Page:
Aasha Khosa/New Delhi
Do Hindus think of Muslims as jihadis? Do the Muslims call Hindus Kafir? Do Muslims want to slaughter cows when it is sacred to Hindus? Do Hindus think Muslims are not patriots enough?
These were some of the issues before the Rashtriya Swayamsevak Sangh (RSS) and the Muslim representatives when they sat down for the first round of structured dialogue aimed at bridging the growing differences and misunderstandings between the followers of India’s two major religions in November.
This was disclosed by Najeeb Jung, a former civil servant, to Dr. Prof Muqtedar Khan on the latter’s YouTube channel Khanversations. Jung said he along with a “motley group of concerned citizens and Muslims” approached the RSS leadership in 2019.
The Hyderabad-born Dr. Muqtedar Khan is a Professor of Political Science and International Relations at Delaware University in the USA. His YouTube Channel Khanversations is popular for its high standards of debate on international relations and strategic aspects of global politics. He is also the author of six books including Islam and Good Governance: A Political Philosophy of Ihsan.
Dr. Khan’s views are also solicited by many Pakistani and Indian YouTube channels, for his dispassionate analysis is above the regular cut.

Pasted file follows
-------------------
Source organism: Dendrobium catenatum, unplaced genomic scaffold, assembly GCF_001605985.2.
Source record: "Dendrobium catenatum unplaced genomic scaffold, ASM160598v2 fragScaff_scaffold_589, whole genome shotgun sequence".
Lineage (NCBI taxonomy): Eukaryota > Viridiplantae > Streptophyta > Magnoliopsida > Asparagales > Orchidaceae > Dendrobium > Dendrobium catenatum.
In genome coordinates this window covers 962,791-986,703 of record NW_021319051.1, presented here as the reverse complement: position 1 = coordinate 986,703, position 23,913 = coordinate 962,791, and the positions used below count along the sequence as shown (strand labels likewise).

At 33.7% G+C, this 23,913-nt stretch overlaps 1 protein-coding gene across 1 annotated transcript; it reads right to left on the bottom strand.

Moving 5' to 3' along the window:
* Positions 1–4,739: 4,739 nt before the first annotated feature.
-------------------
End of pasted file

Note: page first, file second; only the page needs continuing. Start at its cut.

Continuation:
In the first such revelation about the ongoing RSS-Muslim dialogue in India that has bearing on the relations between Hindus and Muslims in India, Jung said the idea that “RSS was a major part of this government and speaking to its leaders would help bridge the gap and remove misunderstandings” between RSS and Muslims occurred to him in 2019 after Narendra Modi was elected Prime Minister for the second term.
He told Dr. Khan that RSS Sarsanghchalak (Supremo) Mohan Bhagwat was too happy to engage with them and the first meeting between a few Muslims led by Jung and the RSS chief was held in 2019.
He said the conversation went on for a long time in the first meeting. “He had things to say about Muslims and we had to say things about Hindus, you know where the differences exist,” Jung said.
Bhagwat suggested that the dialogue be continued but it never happened because of the chaos and lockdown imposed in the wake of the Covid Pandemic. Jung called this meeting "a great icebreaker."
Last summer, after the pandemic was over, Jung wrote a letter to Bhagwat seeking a revival of the dialogue. In August, Jung with four more “concerned Muslim citizens” – Major General (Retd) Zameruddin Shah, former vice chancellor of the AMU, Shahid Siddiqui, journalist, and Samajwadi party MP, and Saeed Sherwani, a businessman, met Bhagwat.
Bhagwat suggested that the Muslims form a larger group representing more sections while he nominated a five-member RSS group for a structured dialogue.
Jung told Khan that they spoke with organizations like Jamaat-e-Islami, Jamiat Ulema Hind, Ajmer sharif dargah, etc., to cobble up a bigger group. In the ensuing meeting in January this year, the RSS-Muslims conversation lasted three-and-a-half hours. They dwelt on perceptions of Hindus about Muslims and vice versa.